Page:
Friday, July 17, 2015

Why I explicitly included "parbunkells" in this post's title

PYMNTS.COM has an interesting story about an artist and a billboard:

[Julia] Weist, a New York-based artist, was allocated unused billboard space belonging to outdoor advertising company Lamar by artist initiative 14×48. The latter organization’s very purpose is to temporarily re-purpose unused advertising real estate as a display for artists’ work, until such time as someone ponies up to lease the original blank canvas.

So what did artist Weist choose to do with the billboard space? Using Apple Garamond font, she put a single word on the billboard: "parbunkells."

Why that word? Because, at that time, the word could not be found on the World Wide Web. Weist found it in a rare book, and just threw the word up there.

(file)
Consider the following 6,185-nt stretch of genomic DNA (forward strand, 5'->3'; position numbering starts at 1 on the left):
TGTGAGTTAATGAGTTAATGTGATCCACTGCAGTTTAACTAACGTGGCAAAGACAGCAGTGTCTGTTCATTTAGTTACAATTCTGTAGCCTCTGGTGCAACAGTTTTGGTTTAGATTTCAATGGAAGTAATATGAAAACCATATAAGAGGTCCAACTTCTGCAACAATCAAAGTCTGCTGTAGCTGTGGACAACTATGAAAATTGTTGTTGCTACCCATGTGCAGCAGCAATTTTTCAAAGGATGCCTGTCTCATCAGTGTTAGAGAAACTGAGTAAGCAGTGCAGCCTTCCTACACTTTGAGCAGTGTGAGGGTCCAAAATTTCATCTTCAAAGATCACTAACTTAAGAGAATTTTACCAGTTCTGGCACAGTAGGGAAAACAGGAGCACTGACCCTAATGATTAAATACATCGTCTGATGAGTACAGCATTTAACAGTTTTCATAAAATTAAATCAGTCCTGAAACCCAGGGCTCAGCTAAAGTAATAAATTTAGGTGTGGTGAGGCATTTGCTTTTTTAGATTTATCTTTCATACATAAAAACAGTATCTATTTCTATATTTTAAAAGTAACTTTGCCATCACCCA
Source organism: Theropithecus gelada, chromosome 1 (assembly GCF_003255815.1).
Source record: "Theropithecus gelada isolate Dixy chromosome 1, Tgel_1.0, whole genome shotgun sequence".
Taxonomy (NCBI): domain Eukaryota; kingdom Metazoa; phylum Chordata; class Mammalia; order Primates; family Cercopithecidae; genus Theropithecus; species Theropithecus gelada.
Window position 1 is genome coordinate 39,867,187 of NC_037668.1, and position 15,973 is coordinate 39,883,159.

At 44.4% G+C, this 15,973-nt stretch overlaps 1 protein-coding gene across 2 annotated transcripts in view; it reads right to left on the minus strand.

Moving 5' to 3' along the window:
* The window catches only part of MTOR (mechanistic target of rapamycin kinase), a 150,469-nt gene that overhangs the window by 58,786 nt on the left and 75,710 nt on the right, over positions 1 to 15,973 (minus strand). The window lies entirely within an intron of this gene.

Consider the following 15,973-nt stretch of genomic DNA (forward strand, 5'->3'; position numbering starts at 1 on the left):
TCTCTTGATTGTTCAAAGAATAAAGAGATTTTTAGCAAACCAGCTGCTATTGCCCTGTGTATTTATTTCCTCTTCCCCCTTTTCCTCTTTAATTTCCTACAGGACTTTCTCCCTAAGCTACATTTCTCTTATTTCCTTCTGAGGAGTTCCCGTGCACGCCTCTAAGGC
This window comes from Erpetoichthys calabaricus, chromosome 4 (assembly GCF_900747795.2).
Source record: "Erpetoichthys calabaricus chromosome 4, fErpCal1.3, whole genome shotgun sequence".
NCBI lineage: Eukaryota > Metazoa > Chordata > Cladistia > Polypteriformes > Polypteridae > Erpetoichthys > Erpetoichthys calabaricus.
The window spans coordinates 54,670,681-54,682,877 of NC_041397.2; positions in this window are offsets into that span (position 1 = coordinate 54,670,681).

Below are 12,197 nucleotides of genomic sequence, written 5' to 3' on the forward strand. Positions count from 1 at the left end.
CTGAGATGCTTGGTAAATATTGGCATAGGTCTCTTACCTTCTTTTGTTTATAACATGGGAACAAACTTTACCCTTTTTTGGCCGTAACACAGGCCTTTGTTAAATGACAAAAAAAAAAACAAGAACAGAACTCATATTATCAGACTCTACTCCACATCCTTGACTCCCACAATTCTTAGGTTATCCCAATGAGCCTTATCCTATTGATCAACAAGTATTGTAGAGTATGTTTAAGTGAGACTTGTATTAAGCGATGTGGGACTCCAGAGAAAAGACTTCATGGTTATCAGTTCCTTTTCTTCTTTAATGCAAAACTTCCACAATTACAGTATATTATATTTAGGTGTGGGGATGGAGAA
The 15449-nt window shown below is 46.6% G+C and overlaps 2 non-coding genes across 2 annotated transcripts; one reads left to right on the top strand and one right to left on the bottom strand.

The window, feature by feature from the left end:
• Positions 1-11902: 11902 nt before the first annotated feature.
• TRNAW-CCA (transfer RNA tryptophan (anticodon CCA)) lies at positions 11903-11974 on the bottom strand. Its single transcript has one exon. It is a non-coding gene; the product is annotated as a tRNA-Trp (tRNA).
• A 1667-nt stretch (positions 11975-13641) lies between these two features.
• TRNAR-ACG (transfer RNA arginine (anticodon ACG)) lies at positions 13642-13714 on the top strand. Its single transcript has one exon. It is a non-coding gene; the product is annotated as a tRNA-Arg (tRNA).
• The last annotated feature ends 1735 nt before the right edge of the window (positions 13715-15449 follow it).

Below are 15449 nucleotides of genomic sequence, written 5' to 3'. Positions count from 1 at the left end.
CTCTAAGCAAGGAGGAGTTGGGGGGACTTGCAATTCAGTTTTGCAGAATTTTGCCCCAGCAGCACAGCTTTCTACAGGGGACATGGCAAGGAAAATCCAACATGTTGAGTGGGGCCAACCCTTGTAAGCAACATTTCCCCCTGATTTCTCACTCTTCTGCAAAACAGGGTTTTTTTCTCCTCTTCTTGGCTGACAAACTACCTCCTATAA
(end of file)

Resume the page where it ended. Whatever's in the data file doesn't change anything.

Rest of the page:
So what happened?

Her personal website, which just happened to include that same word, got an increase in traffic.

As her personal website notes, she programmed a lamp in her residence to turn on when her webpage is visited. For her sake, I hope the lamp isn't in her bedroom.

Weist has been interviewed by the New Yorker.

Finally, and most importantly, Julia Weist's name has been mentioned in the Empoprise-BI business blog.

Talk about reach.

Oh, and a lot of businesses really want to see her website traffic analytics.

If you want to perform the experiment yourself, you don't have to go to the rare books library. You can just randomly create a word of your own.

Just don't use tymshft. It's been done.
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